With wider choices, lower rates and the emergence of new wireless mobile services, more than four in five people in Singapore today subscribe to mobile phone services. This rapid growth of mobile phone usage is fast depleting the current pool of unused mobile phone numbers beginning with '9'...
Singapore, 08 January 2004 | For Immediate Release
Increased Mobile Phone Numbers to Boost Wireless Growth
With wider choices, lower rates and the emergence of new wireless mobile services, more than four in five people in Singapore today subscribe to mobile phone services. This rapid growth of mobile phone usage is fast depleting the current pool of unused mobile phone numbers beginning with '9'. The Infocomm Development Authority of Singapore (IDA) is gearing up for this continued growth and will issue new phone numbers beginning with digit '8' to mobile phone operators by end March 2004. This new number range will complement the existing mobile phone numbers with prefix '9'.
Announcing this at the Wireless Java Jam 2004 1 event earlier today at Victoria Theatre, IDA's Chief Executive Officer, Mrs Tan Ching Yee highlighted the need to introduce a new number range. Said Mrs Tan, "With new services, like wireless email access, multimedia messaging, even video telephony coming our way, we can expect our existing pool of mobile numbers to run dry."
Today, only 160,000 mobile phone numbers starting with '9' are left. Aside from mobile phone services, numbers starting with '9' are also used for emergency, paging and trunked radio services 2. In Singapore, since the telecommunication market was liberalised in April 2000, mobile phone penetration has increased from 54% (1.7 million subscribers) to the present 83% (3.4 million subscribers). In fact, according to an IDC forecast 3, the number of mobile subscribers in Asia Pacific is set to rise from 421 million in 2003 to 683 million in 2007.
The move to introduce mobile phone numbers with prefix '8' will create 10 million new numbers that IDA will gradually distribute to mobile phone operators (i.e. SingTel Mobile, MobileOne and StarHub Mobile). The respective operators will announce details of when these numbers will be available to their subscribers at a later date.
As the new mobile numbers beginning with '8' will work in the same way as existing numbers beginning with '9', users need not change any settings on their mobile phones or purchase new handsets to support the new mobile phone numbers.
Companies or organisations that use PABX4 systems, Key Telephone Systems5 and multi-line systems6 should check with their vendors if any system reconfiguration is needed to support the mobile numbers starting with '8'.
For a list of vendors supplying such equipment and further information on mobile phone numbers with prefix '8' please refer to the IDA website http://www.ida.gov.sg/idaweb/pnr, under the sections, "Spectrum & Numbering" / "Number Information" / "New Mobile Number Range". For an overview of the history of mobile phones and numbering in Singapore, please see Annex 1 (34.50KB). For a copy of the speech delivered by IDA's CEO at the Wireless Java Jam 2004, please see Annex 2 (41.50KB).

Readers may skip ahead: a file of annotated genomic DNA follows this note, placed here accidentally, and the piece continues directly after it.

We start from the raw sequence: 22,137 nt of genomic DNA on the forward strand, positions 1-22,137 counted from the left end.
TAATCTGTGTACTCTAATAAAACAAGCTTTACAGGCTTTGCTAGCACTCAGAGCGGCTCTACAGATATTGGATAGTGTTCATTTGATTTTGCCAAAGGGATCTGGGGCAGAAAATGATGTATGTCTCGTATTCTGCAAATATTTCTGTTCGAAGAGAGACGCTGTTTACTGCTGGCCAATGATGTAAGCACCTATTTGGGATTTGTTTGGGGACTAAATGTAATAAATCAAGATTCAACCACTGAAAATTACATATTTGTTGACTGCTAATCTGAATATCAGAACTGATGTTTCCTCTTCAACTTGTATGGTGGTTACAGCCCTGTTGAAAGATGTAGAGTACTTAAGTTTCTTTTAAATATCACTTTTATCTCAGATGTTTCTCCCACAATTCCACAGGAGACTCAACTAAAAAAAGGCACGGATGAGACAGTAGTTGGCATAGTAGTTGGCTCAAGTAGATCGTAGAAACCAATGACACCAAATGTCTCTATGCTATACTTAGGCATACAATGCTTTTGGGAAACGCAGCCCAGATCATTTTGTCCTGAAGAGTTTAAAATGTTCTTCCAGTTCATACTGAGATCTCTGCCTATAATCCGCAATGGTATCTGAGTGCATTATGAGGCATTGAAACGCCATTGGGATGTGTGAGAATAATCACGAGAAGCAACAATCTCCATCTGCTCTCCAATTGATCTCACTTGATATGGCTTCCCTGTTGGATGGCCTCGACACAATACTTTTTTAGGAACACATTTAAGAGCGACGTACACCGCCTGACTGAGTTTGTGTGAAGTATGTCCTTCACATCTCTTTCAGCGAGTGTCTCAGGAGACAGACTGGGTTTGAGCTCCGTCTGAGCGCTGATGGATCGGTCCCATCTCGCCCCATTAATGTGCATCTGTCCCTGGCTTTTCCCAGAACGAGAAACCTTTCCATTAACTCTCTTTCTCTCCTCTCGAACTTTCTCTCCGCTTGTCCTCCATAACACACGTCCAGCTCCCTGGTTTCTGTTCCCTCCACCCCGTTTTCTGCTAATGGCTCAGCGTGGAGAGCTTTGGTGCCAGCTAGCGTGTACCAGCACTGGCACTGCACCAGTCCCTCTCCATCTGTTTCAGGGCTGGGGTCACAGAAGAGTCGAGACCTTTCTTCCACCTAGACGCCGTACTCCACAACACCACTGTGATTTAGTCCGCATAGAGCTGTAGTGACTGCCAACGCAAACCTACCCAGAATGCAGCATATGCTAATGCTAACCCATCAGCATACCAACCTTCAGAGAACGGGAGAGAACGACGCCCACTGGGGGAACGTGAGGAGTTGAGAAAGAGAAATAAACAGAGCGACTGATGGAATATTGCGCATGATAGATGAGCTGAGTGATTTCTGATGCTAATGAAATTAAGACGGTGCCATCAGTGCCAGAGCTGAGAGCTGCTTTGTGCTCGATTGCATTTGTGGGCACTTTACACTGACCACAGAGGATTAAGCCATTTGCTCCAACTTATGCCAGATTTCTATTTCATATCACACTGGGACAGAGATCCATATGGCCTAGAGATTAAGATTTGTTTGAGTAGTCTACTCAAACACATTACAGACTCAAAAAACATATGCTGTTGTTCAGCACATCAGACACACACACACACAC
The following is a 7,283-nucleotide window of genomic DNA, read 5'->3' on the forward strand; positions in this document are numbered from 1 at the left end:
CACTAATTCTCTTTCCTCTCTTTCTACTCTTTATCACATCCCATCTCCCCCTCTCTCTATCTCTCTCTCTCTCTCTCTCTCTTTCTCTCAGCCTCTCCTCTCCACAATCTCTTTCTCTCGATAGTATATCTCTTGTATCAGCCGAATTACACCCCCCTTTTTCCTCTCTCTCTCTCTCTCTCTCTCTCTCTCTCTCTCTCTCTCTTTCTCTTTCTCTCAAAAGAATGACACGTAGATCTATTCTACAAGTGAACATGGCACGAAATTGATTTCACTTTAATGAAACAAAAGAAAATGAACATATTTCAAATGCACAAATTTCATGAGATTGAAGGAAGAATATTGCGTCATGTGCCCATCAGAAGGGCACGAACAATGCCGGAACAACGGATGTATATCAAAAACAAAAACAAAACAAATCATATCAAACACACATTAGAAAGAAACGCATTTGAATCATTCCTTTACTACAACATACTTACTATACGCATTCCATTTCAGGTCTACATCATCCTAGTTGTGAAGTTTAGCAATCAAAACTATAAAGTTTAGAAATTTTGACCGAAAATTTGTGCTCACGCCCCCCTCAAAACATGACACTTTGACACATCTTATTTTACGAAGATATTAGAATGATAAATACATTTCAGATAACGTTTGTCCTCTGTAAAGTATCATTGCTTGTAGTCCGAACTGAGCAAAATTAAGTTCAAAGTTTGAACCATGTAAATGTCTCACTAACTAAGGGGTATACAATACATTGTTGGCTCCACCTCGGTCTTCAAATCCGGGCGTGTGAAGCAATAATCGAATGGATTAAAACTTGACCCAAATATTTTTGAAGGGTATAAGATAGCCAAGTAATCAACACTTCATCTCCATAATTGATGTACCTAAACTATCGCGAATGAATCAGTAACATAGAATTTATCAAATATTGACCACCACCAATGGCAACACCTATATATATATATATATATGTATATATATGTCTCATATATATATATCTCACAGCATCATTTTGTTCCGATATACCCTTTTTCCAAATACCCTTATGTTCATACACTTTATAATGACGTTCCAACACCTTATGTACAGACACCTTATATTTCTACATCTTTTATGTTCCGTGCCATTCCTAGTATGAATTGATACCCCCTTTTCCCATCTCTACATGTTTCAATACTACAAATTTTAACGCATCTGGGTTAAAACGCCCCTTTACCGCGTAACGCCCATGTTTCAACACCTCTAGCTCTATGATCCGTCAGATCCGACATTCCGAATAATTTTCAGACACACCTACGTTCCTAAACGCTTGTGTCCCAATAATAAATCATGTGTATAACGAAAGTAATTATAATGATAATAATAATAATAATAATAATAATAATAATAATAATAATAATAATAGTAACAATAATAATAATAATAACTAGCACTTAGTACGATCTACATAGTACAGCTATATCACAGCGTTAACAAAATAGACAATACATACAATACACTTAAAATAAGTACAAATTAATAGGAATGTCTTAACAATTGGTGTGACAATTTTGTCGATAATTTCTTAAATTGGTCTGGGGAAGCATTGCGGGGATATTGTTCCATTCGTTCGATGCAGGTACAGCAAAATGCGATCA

ISSUED BY CORPORATE COMMUNICATION DIVISION
INFOCOMM DEVELOPMENT AUTHORITY OF SINGAPORE
Notes to Editors:
1 Wireless Java Jam 2004 is a competition organised by the Java Wireless Competency Centre (JWCC). The event aims to provide an opportunity for students to develop applications for JavaTM-enabled mobile phones and to promote entrepreneurship in the infocomm sector.
2 Trunked radio services are radio communication services in which users share or pool a number of radio channels. Radio frequencies are distributed by the system according to demand and traffic levels. A common example of trunked radio services is wide-area two-way walkie-talkies.
3 IDC (2003), Asia/Pacific Wireless Tracker Services, 1H03, IDC.
4 PABX or Private Automatic Branch Exchange refers to a private telephone switching system, usually located on a customer's premises with an attendant console. It is connected to a common group of lines from one or more central offices to service a number of individual phones. This system is commonly used by hotels, businesses or government offices where users have to dial a unique key, such as '9' to access a local line.
5 Key Telephone System (KTS) are systems in which telephones have multiple buttons permitting users to directly select central office phone lines and intercom lines. KTS systems are generally used in relatively small business environments with about 50 telephones. They usually require relatively unsophisticated functionalities.
6 These are used by firms to make or receive calls on one or more central office lines. These systems are often connected to many lines and hence closely resemble PABX systems.
About Infocomm Development Authority of Singapore
The Infocomm Development Authority of Singapore (IDA) develops, promotes and regulates info-communications in Singapore, with the aim of establishing Singapore as one of the world's premier infocomm capitals. To nurture an internationally competitive infocomm industry, IDA offers a comprehensive range of programmes and schemes for both local and international companies. For more information, visit https://www.imda.gov.sg/.
Noraizah Zainal Abidin (Ms)
Infocomm Development Authority of Singapore (IDA)
Fax: (65) 6211 2227
Dulcie Chan (Ms)
Infocomm Development Authority of Singapore (IDA)
DID: (65) 6211 1999 Fax: (65) 6211 2227